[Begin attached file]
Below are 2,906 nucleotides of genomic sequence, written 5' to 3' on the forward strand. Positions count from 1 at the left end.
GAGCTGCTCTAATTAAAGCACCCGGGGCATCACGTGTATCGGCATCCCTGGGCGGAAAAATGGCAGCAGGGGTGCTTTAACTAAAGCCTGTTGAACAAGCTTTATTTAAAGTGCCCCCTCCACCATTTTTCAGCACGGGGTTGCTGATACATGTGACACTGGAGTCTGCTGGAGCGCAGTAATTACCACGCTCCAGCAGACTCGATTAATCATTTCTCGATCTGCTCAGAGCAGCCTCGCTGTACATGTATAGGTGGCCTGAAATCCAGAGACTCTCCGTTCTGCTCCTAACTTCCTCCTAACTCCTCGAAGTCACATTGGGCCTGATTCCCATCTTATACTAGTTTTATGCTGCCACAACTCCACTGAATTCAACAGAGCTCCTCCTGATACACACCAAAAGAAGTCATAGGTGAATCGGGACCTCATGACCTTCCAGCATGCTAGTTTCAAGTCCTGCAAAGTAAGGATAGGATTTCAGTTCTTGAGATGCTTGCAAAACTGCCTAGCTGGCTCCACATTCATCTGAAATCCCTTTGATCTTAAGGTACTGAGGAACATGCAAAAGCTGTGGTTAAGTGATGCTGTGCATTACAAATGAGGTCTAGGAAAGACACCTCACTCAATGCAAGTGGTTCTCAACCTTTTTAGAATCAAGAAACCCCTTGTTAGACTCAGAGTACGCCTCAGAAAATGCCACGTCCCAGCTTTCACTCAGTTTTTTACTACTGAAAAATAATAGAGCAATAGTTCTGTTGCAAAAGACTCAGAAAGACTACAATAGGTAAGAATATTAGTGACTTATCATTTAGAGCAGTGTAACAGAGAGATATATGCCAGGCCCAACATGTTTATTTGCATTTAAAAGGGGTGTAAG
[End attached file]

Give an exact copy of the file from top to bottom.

Below are 2,906 nucleotides of genomic sequence, written 5' to 3' on the forward strand. Positions count from 1 at the left end.
GAGCTGCTCTAATTAAAGCACCCGGGGCATCACGTGTATCGGCATCCCTGGGCGGAAAAATGGCAGCAGGGGTGCTTTAACTAAAGCCTGTTGAACAAGCTTTATTTAAAGTGCCCCCTCCACCATTTTTCAGCACGGGGTTGCTGATACATGTGACACTGGAGTCTGCTGGAGCGCAGTAATTACCACGCTCCAGCAGACTCGATTAATCATTTCTCGATCTGCTCAGAGCAGCCTCGCTGTACATGTATAGGTGGCCTGAAATCCAGAGACTCTCCGTTCTGCTCCTAACTTCCTCCTAACTCCTCGAAGTCACATTGGGCCTGATTCCCATCTTATACTAGTTTTATGCTGCCACAACTCCACTGAATTCAACAGAGCTCCTCCTGATACACACCAAAAGAAGTCATAGGTGAATCGGGACCTCATGACCTTCCAGCATGCTAGTTTCAAGTCCTGCAAAGTAAGGATAGGATTTCAGTTCTTGAGATGCTTGCAAAACTGCCTAGCTGGCTCCACATTCATCTGAAATCCCTTTGATCTTAAGGTACTGAGGAACATGCAAAAGCTGTGGTTAAGTGATGCTGTGCATTACAAATGAGGTCTAGGAAAGACACCTCACTCAATGCAAGTGGTTCTCAACCTTTTTAGAATCAAGAAACCCCTTGTTAGACTCAGAGTACGCCTCAGAAAATGCCACGTCCCAGCTTTCACTCAGTTTTTTACTACTGAAAAATAATAGAGCAATAGTTCTGTTGCAAAAGACTCAGAAAGACTACAATAGGTAAGAATATTAGTGACTTATCATTTAGAGCAGTGTAACAGAGAGATATATGCCAGGCCCAACATGTTTATTTGCATTTAAAAGGGGTGTAAG